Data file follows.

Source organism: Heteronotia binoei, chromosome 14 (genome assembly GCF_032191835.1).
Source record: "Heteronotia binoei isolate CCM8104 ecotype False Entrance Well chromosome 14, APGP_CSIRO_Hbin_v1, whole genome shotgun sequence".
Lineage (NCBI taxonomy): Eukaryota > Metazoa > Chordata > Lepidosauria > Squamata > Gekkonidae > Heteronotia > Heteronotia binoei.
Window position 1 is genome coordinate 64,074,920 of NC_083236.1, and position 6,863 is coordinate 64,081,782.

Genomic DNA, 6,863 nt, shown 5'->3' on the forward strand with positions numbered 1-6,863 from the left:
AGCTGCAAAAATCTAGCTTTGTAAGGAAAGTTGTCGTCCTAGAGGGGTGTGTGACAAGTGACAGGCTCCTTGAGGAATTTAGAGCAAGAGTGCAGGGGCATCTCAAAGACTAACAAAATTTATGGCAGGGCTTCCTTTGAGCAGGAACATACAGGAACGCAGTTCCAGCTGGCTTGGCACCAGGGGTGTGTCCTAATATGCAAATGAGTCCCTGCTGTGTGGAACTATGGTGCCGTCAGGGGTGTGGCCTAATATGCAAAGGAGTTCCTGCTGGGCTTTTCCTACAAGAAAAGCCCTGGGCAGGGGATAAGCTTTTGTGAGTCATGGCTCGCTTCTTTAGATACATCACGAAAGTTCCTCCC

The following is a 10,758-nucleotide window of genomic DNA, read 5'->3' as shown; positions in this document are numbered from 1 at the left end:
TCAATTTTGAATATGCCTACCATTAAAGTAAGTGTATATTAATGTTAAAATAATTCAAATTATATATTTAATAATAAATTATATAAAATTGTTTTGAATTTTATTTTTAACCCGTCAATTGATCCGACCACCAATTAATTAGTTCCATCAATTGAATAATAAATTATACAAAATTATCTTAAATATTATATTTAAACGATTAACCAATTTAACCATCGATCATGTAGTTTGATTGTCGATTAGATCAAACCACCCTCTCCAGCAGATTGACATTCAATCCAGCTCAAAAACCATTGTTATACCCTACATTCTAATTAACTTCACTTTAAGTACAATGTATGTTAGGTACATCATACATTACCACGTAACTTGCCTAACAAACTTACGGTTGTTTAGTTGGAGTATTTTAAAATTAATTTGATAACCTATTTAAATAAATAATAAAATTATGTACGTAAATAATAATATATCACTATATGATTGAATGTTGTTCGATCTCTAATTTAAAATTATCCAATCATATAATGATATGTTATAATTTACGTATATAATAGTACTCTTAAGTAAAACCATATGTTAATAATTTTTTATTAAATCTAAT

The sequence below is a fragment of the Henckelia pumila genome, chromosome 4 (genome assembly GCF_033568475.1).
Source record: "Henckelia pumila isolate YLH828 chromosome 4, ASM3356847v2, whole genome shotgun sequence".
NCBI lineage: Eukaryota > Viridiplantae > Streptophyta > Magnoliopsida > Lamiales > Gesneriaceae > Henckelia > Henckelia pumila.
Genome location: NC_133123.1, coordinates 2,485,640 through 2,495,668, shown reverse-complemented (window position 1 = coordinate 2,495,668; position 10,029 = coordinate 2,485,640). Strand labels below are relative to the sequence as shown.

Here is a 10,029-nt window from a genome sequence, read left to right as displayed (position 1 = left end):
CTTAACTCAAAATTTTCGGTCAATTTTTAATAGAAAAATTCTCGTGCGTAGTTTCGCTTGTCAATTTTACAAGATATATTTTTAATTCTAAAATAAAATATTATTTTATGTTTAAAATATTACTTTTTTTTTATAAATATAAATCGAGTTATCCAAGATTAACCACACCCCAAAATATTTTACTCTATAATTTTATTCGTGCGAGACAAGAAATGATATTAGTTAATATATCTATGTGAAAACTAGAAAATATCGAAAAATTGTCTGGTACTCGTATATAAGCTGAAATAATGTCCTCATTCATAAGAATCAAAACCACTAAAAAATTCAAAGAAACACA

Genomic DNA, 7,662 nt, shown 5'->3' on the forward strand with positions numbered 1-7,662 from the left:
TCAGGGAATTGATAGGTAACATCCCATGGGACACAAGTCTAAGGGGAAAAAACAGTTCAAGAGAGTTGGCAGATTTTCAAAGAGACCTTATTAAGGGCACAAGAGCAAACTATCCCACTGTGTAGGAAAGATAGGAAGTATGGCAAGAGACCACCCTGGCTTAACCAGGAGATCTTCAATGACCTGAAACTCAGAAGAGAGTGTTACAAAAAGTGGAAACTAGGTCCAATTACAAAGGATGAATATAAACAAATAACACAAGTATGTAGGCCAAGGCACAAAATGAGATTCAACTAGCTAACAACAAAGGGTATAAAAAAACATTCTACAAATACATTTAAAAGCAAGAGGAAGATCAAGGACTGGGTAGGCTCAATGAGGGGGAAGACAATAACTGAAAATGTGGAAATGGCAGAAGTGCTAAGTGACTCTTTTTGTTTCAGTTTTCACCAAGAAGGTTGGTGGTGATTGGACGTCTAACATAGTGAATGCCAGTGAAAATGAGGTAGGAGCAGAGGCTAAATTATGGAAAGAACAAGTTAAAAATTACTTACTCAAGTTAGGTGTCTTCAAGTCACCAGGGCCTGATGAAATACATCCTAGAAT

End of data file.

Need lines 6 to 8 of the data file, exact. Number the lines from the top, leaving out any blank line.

AGCTGCAAAAATCTAGCTTTGTAAGGAAAGTTGTCGTCCTAGAGGGGTGTGTGACAAGTGACAGGCTCCTTGAGGAATTTAGAGCAAGAGTGCAGGGGCATCTCAAAGACTAACAAAATTTATGGCAGGGCTTCCTTTGAGCAGGAACATACAGGAACGCAGTTCCAGCTGGCTTGGCACCAGGGGTGTGTCCTAATATGCAAATGAGTCCCTGCTGTGTGGAACTATGGTGCCGTCAGGGGTGTGGCCTAATATGCAAAGGAGTTCCTGCTGGGCTTTTCCTACAAGAAAAGCCCTGGGCAGGGGATAAGCTTTTGTGAGTCATGGCTCGCTTCTTTAGATACATCACGAAAGTTCCTCCC

The following is a 10,758-nucleotide window of genomic DNA, read 5'->3' as shown; positions in this document are numbered from 1 at the left end:
TCAATTTTGAATATGCCTACCATTAAAGTAAGTGTATATTAATGTTAAAATAATTCAAATTATATATTTAATAATAAATTATATAAAATTGTTTTGAATTTTATTTTTAACCCGTCAATTGATCCGACCACCAATTAATTAGTTCCATCAATTGAATAATAAATTATACAAAATTATCTTAAATATTATATTTAAACGATTAACCAATTTAACCATCGATCATGTAGTTTGATTGTCGATTAGATCAAACCACCCTCTCCAGCAGATTGACATTCAATCCAGCTCAAAAACCATTGTTATACCCTACATTCTAATTAACTTCACTTTAAGTACAATGTATGTTAGGTACATCATACATTACCACGTAACTTGCCTAACAAACTTACGGTTGTTTAGTTGGAGTATTTTAAAATTAATTTGATAACCTATTTAAATAAATAATAAAATTATGTACGTAAATAATAATATATCACTATATGATTGAATGTTGTTCGATCTCTAATTTAAAATTATCCAATCATATAATGATATGTTATAATTTACGTATATAATAGTACTCTTAAGTAAAACCATATGTTAATAATTTTTTATTAAATCTAAT